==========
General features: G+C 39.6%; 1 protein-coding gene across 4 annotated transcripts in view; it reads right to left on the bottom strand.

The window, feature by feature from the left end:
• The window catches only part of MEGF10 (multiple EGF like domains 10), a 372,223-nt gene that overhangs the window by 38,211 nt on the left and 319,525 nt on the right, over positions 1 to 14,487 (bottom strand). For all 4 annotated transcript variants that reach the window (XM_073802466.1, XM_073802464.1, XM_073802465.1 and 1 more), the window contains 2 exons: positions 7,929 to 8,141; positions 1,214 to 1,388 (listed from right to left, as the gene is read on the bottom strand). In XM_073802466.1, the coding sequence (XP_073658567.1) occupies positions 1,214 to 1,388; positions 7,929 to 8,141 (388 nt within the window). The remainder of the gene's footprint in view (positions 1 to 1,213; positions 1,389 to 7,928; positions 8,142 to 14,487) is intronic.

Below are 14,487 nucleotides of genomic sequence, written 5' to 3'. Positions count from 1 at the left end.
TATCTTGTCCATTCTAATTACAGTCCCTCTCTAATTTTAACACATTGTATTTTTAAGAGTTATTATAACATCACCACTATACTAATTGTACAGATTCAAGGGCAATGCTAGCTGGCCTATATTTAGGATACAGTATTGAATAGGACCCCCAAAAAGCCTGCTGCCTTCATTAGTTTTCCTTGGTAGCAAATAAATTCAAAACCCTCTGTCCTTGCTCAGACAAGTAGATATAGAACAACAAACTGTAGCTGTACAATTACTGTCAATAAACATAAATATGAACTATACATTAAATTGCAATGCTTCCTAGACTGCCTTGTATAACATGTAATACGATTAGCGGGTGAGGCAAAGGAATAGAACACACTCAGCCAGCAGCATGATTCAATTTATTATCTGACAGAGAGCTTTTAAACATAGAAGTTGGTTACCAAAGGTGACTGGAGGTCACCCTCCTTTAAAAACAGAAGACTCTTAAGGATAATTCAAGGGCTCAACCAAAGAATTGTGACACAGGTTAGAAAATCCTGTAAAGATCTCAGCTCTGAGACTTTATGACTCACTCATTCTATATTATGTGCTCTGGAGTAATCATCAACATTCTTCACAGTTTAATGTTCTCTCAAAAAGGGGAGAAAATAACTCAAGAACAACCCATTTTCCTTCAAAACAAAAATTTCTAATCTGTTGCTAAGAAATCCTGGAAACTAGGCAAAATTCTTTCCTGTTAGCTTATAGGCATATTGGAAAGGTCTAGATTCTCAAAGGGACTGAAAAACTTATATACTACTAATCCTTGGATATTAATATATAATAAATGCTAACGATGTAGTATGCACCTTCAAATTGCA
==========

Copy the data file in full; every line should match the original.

General features: G+C 39.6%; 1 protein-coding gene across 4 annotated transcripts in view; it reads right to left on the bottom strand.

The window, feature by feature from the left end:
• The window catches only part of MEGF10 (multiple EGF like domains 10), a 372,223-nt gene that overhangs the window by 38,211 nt on the left and 319,525 nt on the right, over positions 1 to 14,487 (bottom strand). For all 4 annotated transcript variants that reach the window (XM_073802466.1, XM_073802464.1, XM_073802465.1 and 1 more), the window contains 2 exons: positions 7,929 to 8,141; positions 1,214 to 1,388 (listed from right to left, as the gene is read on the bottom strand). In XM_073802466.1, the coding sequence (XP_073658567.1) occupies positions 1,214 to 1,388; positions 7,929 to 8,141 (388 nt within the window). The remainder of the gene's footprint in view (positions 1 to 1,213; positions 1,389 to 7,928; positions 8,142 to 14,487) is intronic.

Below are 14,487 nucleotides of genomic sequence, written 5' to 3'. Positions count from 1 at the left end.
TATCTTGTCCATTCTAATTACAGTCCCTCTCTAATTTTAACACATTGTATTTTTAAGAGTTATTATAACATCACCACTATACTAATTGTACAGATTCAAGGGCAATGCTAGCTGGCCTATATTTAGGATACAGTATTGAATAGGACCCCCAAAAAGCCTGCTGCCTTCATTAGTTTTCCTTGGTAGCAAATAAATTCAAAACCCTCTGTCCTTGCTCAGACAAGTAGATATAGAACAACAAACTGTAGCTGTACAATTACTGTCAATAAACATAAATATGAACTATACATTAAATTGCAATGCTTCCTAGACTGCCTTGTATAACATGTAATACGATTAGCGGGTGAGGCAAAGGAATAGAACACACTCAGCCAGCAGCATGATTCAATTTATTATCTGACAGAGAGCTTTTAAACATAGAAGTTGGTTACCAAAGGTGACTGGAGGTCACCCTCCTTTAAAAACAGAAGACTCTTAAGGATAATTCAAGGGCTCAACCAAAGAATTGTGACACAGGTTAGAAAATCCTGTAAAGATCTCAGCTCTGAGACTTTATGACTCACTCATTCTATATTATGTGCTCTGGAGTAATCATCAACATTCTTCACAGTTTAATGTTCTCTCAAAAAGGGGAGAAAATAACTCAAGAACAACCCATTTTCCTTCAAAACAAAAATTTCTAATCTGTTGCTAAGAAATCCTGGAAACTAGGCAAAATTCTTTCCTGTTAGCTTATAGGCATATTGGAAAGGTCTAGATTCTCAAAGGGACTGAAAAACTTATATACTACTAATCCTTGGATATTAATATATAATAAATGCTAACGATGTAGTATGCACCTTCAAATTGCA